In the study by Rubin and colleagues (1), we were fortunate to use snap-frozen specimens, thereby permitting convenient cDNA sequencing of the entire 21-exon KIT coding sequence. This approach was more sensitive than genomic KIT exon 11 Sanger sequencing, because KIT transcripts are expressed primarily in the neoplastic cells from the GIST specimens. Therefore, the assays were not confounded by nonneoplastic cells, which comprise a substantial part of the overall cellularity, particularly in early GISTs. We found KIT oncogenic mutations in 44 of 48 GISTs, including each of 10 benign GISTs, 8 of 10 borderline GISTs (having histologic features intermediate between benign and malignant), and 26 of 28 malignant GISTs. This showed that KIT activation is not only an overarching event in GIST but an early and perhaps initiating event, in keeping with descriptions of germline KIT oncogenic mutations in GIST kindreds. We found KIT mutation hotspots not only in exon 11, but also in exon 9 (n = 6), resulting in tandem duplication of amino acids 502–503 in an extracellular dimerization region, exon 13 (n = 2; K642E substitutions in the kinase ATP-binding pocket), and exon 17 (n = 2; N822 substitutions in the kinase activation loop). Furthermore, by identifying a GIST subset that is truly KIT wild type, these studies led to intensive sequencing and proteomic queries that subsequently revealed the first examples of oncogenic PDGFRA mutations (3). KIT and PDGFRA are structurally similar receptor tyrosine kinases, and GISTs with mutations in either of these kinases have overarching biological similarities (3). However, the kinase mutation type proved relevant in that GISTs with KIT exon 11 mutations are either gastric or small-bowel tumors (the two most common primary sites for GISTs) and can be either low grade or high grade, whereas those with KIT exon 9 mutations are more often small-bowel tumors and high grade. Those with PDGFRA mutations are often gastric, clinically indolent when localized, and with epithelioid histologically (contrasting with the majority of KIT-mutant GISTs, which have prominent spindle-cell morphology). Additional molecular subtypes of GISTs were identified subsequently, including those associated with neurofibromatosis type I or succinate dehydrogenase deficiency, the latter, as the Carney–Stratakis dyad of paraganglioma and GIST, often resulting from germline SDH subunit gene inactivating mutations (4).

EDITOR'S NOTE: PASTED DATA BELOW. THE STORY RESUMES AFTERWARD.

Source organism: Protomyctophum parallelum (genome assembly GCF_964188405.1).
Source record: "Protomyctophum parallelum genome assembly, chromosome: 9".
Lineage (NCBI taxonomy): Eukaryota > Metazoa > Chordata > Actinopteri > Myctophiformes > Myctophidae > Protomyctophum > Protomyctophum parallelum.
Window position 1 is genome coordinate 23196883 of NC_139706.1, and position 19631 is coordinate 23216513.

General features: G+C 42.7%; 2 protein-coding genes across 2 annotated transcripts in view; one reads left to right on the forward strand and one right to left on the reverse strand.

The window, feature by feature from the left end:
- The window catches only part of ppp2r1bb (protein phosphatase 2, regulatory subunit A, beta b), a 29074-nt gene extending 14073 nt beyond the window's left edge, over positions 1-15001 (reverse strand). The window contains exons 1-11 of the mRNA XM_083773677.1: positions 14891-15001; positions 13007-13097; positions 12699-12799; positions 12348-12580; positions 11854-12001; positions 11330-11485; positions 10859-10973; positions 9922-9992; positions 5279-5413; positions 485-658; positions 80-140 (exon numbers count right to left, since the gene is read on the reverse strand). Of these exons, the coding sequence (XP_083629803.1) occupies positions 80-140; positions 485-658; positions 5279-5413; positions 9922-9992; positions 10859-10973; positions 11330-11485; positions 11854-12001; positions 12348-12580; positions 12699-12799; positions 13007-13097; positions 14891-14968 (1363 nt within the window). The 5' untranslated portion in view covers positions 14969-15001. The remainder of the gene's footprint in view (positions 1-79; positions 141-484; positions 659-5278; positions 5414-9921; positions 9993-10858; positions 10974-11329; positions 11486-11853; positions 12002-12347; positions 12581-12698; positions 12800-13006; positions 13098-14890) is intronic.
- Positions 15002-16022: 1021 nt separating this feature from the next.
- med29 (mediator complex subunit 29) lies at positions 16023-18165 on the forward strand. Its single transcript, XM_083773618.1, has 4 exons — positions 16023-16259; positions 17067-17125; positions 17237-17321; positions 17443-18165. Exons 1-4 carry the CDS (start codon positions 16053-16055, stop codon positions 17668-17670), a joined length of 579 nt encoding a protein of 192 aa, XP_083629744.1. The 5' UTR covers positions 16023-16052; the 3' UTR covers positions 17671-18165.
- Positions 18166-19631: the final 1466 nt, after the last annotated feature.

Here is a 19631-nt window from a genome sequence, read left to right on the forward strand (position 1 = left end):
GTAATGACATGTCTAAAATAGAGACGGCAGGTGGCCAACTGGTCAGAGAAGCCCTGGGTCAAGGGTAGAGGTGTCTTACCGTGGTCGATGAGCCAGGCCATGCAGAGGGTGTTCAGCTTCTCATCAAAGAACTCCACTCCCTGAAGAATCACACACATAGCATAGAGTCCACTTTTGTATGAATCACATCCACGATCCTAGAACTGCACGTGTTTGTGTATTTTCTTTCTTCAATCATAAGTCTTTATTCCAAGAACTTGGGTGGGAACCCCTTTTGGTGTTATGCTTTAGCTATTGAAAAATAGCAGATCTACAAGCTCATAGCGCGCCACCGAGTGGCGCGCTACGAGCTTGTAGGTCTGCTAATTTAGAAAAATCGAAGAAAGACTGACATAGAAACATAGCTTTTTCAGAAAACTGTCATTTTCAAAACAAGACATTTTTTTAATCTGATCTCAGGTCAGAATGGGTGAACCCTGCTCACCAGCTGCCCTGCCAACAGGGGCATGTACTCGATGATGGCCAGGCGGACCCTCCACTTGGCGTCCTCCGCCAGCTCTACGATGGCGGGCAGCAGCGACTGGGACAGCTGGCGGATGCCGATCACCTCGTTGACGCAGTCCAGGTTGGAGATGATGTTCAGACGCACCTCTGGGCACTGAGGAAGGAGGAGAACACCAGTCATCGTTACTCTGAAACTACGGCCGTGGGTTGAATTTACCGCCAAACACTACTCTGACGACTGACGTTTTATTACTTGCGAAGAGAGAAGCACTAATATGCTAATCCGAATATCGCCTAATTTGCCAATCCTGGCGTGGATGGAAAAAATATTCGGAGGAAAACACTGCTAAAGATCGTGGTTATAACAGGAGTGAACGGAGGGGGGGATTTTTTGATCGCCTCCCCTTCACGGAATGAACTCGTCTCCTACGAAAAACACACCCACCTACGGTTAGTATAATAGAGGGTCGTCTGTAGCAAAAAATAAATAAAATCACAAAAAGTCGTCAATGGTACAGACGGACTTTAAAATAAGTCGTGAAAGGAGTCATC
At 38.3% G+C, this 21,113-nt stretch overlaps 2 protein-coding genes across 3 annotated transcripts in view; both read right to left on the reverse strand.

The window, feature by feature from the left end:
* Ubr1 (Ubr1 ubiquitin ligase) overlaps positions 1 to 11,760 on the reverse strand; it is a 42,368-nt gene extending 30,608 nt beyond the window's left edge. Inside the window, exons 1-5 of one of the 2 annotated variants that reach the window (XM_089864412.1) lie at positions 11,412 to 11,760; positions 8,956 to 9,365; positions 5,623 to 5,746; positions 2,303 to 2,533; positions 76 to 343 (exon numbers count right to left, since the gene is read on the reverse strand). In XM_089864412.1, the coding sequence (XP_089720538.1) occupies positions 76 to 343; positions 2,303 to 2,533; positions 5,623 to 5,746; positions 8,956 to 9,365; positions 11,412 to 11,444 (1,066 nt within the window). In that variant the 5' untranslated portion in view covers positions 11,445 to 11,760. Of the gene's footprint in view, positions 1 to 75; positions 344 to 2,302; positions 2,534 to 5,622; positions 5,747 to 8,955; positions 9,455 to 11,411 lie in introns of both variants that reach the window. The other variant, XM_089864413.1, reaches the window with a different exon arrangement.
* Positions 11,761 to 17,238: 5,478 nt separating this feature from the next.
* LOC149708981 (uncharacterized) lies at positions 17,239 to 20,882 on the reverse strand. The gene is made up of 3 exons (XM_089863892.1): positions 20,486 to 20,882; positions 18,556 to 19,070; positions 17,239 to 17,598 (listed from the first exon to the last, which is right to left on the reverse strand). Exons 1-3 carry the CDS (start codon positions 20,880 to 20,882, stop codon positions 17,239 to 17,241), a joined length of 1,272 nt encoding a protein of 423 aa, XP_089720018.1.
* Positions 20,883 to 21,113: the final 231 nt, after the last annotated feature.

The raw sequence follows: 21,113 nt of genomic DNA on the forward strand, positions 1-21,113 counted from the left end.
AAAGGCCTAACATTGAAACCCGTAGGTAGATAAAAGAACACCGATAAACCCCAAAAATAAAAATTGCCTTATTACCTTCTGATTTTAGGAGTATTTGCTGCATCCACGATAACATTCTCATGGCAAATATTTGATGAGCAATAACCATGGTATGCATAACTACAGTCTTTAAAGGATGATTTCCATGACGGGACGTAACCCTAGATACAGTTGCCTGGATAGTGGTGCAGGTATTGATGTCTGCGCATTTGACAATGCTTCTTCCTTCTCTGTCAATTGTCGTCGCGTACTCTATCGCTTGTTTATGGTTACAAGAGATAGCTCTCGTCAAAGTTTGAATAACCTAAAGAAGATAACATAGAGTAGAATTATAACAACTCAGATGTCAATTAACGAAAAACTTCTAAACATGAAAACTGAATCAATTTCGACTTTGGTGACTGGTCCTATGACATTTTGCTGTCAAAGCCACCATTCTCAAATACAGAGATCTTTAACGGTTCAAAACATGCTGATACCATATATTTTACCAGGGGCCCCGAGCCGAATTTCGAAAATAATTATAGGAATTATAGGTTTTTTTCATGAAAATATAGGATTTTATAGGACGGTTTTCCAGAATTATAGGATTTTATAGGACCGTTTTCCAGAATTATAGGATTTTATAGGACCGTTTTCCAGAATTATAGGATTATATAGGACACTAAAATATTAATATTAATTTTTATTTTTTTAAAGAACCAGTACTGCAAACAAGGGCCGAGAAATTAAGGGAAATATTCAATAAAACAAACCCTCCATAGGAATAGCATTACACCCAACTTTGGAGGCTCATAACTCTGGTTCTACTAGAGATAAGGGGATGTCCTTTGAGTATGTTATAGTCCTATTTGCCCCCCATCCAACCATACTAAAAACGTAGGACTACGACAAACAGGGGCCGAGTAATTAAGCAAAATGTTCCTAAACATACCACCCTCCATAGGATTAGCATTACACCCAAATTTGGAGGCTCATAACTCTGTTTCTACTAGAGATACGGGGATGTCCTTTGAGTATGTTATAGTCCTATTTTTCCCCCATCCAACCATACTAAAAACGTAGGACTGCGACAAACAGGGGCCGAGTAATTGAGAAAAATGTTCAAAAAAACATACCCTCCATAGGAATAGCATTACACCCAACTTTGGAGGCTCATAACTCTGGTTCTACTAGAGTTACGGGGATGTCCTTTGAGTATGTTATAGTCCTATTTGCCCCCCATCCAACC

Our studies showed that most GISTs express KIT and contain KIT oncogenic mutations, whereas GIST morphologic mimics do not. With improved diagnostics, particularly incorporating KIT IHC as a standard aspect of the work-up, it became clear that GIST, a previously nebulous entity, was surprisingly the most common subtype of all sarcomas. Whereas GIST had formerly been among the most chemoresistant sarcomas, the advent of imatinib and other tyrosine kinase inhibitor drugs transformed the disease into a poster child for success in targeted therapeutics. Most patients with metastatic GISTs have at least 2 years of excellent disease control with first-line imatinib therapy, and, remarkably, more than 25% of these patients remain on imatinib after 5 years of therapy (5), with more than 15% still alive after 15 years from initial imatinib. These remarkable clinical advances underscored the need to estimate prognosis and treatment benefit for individual patients with early-stage disease prior to the appearance of clinical metastases, leading to the development of practical and useful risk-classification schemes, in which the terms “low risk” versus “high risk” embody much of what was previously referred to as “benign” versus “malignant.” Aversion to calling GISTs “benign” stemmed from the recognition that even the smallest and most low-grade GIST could occasionally metastasize, but this tendency can lead to exaggeration, sending the incorrect message that even harmless appearing GISTs (convincingly benign) have some finite and definable risk of metastasis.